Drug found to induce cooling decreases brain damage from stroke

decrease brain damage from stroke

Emory scientists are testing a drug that mimics the effects of the hormone neurotensin to lower body temperature and decrease damage to the brain from stroke in mice.

The drug, ABS-201, reduced a mouse's body temperature by several degrees within 15 minutes. (In contrast, cooling a stroke patient’s body temperature by conventional methods of vests and leg wraps or a cooling catheter takes several hours.) The area of damaged brain tissue in the mice was reduced by 30%.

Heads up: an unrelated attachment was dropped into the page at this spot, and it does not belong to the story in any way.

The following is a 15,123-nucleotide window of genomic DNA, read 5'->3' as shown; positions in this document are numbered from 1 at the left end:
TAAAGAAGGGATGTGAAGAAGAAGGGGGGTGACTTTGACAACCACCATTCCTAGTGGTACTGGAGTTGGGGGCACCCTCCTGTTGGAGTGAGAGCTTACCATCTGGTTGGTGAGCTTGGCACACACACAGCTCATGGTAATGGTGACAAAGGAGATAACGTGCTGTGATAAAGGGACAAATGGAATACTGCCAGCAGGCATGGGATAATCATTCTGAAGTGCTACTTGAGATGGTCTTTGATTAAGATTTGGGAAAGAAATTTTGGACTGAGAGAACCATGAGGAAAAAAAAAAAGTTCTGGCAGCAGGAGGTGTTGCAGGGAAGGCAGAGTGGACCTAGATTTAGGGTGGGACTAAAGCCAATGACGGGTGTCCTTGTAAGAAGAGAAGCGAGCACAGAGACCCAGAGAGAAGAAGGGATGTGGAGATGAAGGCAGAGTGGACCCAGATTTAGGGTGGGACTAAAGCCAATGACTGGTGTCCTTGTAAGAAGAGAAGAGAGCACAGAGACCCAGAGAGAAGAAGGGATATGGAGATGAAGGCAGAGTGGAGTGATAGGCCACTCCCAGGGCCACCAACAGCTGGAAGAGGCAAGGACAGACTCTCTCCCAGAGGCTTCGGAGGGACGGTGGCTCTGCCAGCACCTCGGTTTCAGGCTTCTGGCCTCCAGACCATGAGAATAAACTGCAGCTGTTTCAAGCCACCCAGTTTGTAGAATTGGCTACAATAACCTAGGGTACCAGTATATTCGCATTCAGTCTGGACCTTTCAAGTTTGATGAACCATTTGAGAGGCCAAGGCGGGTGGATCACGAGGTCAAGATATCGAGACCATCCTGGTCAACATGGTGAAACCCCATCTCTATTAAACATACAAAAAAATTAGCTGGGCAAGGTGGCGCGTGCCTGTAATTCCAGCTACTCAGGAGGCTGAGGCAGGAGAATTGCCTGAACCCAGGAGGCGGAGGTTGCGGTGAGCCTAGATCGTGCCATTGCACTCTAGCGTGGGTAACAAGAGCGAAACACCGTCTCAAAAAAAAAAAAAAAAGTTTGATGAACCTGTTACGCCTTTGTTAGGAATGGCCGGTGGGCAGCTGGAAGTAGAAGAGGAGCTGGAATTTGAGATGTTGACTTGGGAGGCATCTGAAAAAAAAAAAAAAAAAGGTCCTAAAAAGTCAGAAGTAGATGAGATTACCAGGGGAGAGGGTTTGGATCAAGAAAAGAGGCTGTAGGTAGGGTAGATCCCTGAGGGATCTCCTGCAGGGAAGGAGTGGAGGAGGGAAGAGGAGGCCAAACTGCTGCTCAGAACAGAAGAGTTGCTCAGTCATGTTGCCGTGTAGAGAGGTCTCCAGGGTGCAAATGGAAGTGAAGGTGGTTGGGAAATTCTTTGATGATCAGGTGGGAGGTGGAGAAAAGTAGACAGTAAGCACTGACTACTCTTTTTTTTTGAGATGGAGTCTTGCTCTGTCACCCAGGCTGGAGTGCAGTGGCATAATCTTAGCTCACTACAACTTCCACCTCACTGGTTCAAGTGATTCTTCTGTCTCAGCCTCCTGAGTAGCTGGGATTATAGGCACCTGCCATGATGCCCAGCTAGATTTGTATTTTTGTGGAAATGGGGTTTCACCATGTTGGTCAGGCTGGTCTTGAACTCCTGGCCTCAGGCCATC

"Well-controlled hypothermia is a key factor for successful stroke therapy," says Shan Ping Yu, the O. Wayne Rollins chair in anesthesiology and pain medicine. "The way drug-induced hypothermia works is to lower the 'set point' of the temperature-regulating center in the brain. We think this is the first example of applying drug-induced hypothermia to treat ischemic stroke."

Yu and his team are currently testing ABS-201 in animal models of hemorrhagic stroke and traumatic brain injury. Drug-induced hypothermia could be applied to both ischemic stroke and hemorrhagic stroke, he says.

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